Screengrab from https://youtu.be/Lp41DKd5w5g
I am going to do something I hate doing: Talk about Hillary Clinton’s email scandal.
The reason I hate doing this is that it became an obsession as much as Benghazi was. Both incidents were horrible, yes, but many let it get in the way of discussing bigger issues during the 2016 campaign. Many on the right are still obsessed with the email scandal and it’s largely a weight they like to hang around James Comey’s neck.
However, as much as it frustrates me that people on the right can’t get over these issues, many on the left appear set to react the same way to Attorney General William Barr’s rationale on the lack of obstruction charges against President Donald Trump.
Barr’s letter regarding the Mueller investigation states that it’s understandable that no charges of obstruction were brought up because there was no underlying crime that the obstruction was meant to cover up. Therefore, there is no reason to claim obstruction. Mueller’s report itself, it seems, does not exonerate Trump of obstruction, but simply doesn’t deal with the question at all.
However, legal experts, according to the Washington Post‘s Aaron Blake, argue that this isn’t sound legal reasoning.
Barr argued that absence of collusion was mitigating factor when it came to obstruction, because it suggests a lack of "corrupt intent."
But Mueller did prove plenty of crimes that impacted Trump — and Trump despised narrative that Russia elected him.https://t.co/kYadAiNPuA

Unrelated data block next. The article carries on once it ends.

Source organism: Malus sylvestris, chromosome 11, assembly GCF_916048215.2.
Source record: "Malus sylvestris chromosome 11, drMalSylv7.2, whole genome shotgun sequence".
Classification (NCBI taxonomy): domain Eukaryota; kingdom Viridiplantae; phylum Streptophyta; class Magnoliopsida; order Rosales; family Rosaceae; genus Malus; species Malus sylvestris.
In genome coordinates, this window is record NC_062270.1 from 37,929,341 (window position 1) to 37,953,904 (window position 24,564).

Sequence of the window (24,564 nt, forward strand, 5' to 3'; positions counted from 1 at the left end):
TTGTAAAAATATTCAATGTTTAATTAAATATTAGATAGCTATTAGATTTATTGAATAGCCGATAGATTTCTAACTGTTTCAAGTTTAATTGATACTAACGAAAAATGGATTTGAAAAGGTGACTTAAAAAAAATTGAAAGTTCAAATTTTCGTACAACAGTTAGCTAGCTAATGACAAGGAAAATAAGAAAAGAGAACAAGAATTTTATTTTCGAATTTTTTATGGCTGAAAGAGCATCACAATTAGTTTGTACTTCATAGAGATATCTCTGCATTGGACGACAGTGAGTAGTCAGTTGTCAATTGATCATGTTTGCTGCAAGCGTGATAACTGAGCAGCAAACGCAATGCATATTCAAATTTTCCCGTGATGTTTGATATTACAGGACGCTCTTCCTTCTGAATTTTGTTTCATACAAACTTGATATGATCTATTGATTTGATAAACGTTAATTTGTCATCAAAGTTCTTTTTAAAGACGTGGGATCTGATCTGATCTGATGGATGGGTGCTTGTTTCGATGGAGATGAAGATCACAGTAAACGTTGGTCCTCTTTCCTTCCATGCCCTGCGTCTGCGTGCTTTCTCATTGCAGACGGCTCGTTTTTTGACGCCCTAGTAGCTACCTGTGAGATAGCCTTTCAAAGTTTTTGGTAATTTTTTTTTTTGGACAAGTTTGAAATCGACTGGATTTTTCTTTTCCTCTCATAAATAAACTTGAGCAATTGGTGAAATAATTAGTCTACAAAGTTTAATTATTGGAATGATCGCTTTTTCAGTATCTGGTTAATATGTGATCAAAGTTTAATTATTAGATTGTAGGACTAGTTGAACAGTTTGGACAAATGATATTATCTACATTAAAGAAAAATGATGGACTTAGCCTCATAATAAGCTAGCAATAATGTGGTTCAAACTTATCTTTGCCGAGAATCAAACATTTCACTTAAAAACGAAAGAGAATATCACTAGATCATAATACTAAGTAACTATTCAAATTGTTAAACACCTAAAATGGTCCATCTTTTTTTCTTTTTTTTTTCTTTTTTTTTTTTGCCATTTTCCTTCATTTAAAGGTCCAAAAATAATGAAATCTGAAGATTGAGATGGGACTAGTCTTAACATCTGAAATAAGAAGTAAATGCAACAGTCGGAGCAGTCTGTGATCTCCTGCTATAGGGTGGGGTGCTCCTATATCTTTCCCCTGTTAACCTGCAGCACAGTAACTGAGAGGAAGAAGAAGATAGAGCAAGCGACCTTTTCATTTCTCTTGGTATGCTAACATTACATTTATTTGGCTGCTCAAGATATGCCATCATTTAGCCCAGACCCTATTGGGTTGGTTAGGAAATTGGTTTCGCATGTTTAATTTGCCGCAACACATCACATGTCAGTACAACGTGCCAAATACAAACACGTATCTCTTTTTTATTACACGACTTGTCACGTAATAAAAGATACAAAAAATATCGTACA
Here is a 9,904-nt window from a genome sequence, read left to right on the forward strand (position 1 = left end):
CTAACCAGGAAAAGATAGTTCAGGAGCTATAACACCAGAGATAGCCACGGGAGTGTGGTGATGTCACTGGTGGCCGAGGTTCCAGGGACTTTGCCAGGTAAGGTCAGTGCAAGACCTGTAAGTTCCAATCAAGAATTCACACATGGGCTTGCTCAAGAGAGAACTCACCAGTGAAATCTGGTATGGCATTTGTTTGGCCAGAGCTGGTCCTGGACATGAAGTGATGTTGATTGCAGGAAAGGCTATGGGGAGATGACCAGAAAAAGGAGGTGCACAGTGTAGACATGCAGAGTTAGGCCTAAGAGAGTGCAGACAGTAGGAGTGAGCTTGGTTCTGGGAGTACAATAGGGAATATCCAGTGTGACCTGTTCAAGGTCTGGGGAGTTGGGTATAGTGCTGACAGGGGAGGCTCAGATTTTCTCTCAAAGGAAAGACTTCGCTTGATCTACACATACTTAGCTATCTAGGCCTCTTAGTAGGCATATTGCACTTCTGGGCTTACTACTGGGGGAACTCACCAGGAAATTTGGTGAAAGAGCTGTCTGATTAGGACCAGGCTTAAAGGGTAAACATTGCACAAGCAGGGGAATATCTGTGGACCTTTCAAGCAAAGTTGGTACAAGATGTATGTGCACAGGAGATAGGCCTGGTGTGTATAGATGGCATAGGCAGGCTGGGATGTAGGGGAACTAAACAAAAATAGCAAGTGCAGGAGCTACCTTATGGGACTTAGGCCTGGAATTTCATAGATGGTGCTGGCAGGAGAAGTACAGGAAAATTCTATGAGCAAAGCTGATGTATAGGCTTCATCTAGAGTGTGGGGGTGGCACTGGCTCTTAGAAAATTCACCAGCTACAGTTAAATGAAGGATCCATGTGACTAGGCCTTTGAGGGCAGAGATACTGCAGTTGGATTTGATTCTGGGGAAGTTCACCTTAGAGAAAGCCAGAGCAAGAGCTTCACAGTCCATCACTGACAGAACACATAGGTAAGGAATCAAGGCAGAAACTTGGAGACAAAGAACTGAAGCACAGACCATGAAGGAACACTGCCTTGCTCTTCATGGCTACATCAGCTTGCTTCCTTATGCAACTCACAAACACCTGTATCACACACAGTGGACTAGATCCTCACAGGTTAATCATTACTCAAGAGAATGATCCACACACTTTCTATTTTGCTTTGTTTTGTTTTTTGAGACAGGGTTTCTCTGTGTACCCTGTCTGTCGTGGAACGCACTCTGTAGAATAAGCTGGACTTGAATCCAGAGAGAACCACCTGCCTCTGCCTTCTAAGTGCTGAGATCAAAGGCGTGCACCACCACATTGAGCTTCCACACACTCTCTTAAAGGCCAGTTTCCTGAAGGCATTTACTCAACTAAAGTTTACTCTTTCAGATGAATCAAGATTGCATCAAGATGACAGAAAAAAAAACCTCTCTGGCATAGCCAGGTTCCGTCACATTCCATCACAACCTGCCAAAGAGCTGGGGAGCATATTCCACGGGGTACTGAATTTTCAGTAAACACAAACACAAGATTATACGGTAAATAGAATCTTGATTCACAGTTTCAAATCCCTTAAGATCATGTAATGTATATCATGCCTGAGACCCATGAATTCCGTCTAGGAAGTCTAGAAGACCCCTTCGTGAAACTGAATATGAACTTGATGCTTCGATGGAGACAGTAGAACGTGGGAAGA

— Aaron Blake (@AaronBlake) March 25, 2019
Legal experts say it’s odd that he emphasized the lack of an underlying, proven crime, given that’s not necessary for obstruction of justice.
“I think this is the weakest part of Attorney General Barr’s conclusions,” said Jessica Levinson, a professor at Loyola Law School in Los Angeles. “You do not need to prove an underlying crime to prove obstruction of justice. Martha Stewart is quite aware of this fact.”
“For example,” added former federal prosecutor David Alan Sklansky, now of Stanford University, “if the President wrongfully tried to block the investigation into Russian interference in the election because he wanted to protect the Russians, or because he didn’t want people to know that a foreign government had tried to hack the election in his favor, that would constitute obstruction.”
Okay, sure. I can buy that. I am possibly even willing to buy that. However, I am not fully willing to buy that because a lot of people pushing this idea that Barr is out of line were silent when James Comey announced that Hillary Clinton had, in fact, broken the actual law, but had no intent to so there’s no reason to charge her.
Much like you don’t need an underlying crime in order to commit obstruction, you don’t have to have intent in order to be guilty of mishandling classified information.
That’s the frustrating thing here. I was more or less willing to give up the Clinton email scandal and move on, because it’s clear Hillary is no longer a force that we as an American society will ever have to really deal with ever again. But, it bears mentioning now because the people pushing this whole case for obstruction with no solid proof that Trump actually did it willfully ignored the fact that Clinton actually did break the law and was protected by a now-proven lunatic who wants the spotlight more than he ever wanted justice.
So, I’m sorry to rip this scab off. But I have to. I have to point this out because there are so many dishonest people out there pushing without evidence (this is becoming a pretty regular feature of the modern progressive movement) the claim that someone committed a major crime while they ignore the fact that solid evidence exists that one of their own really did.
Sorry. That’s not gonna fly.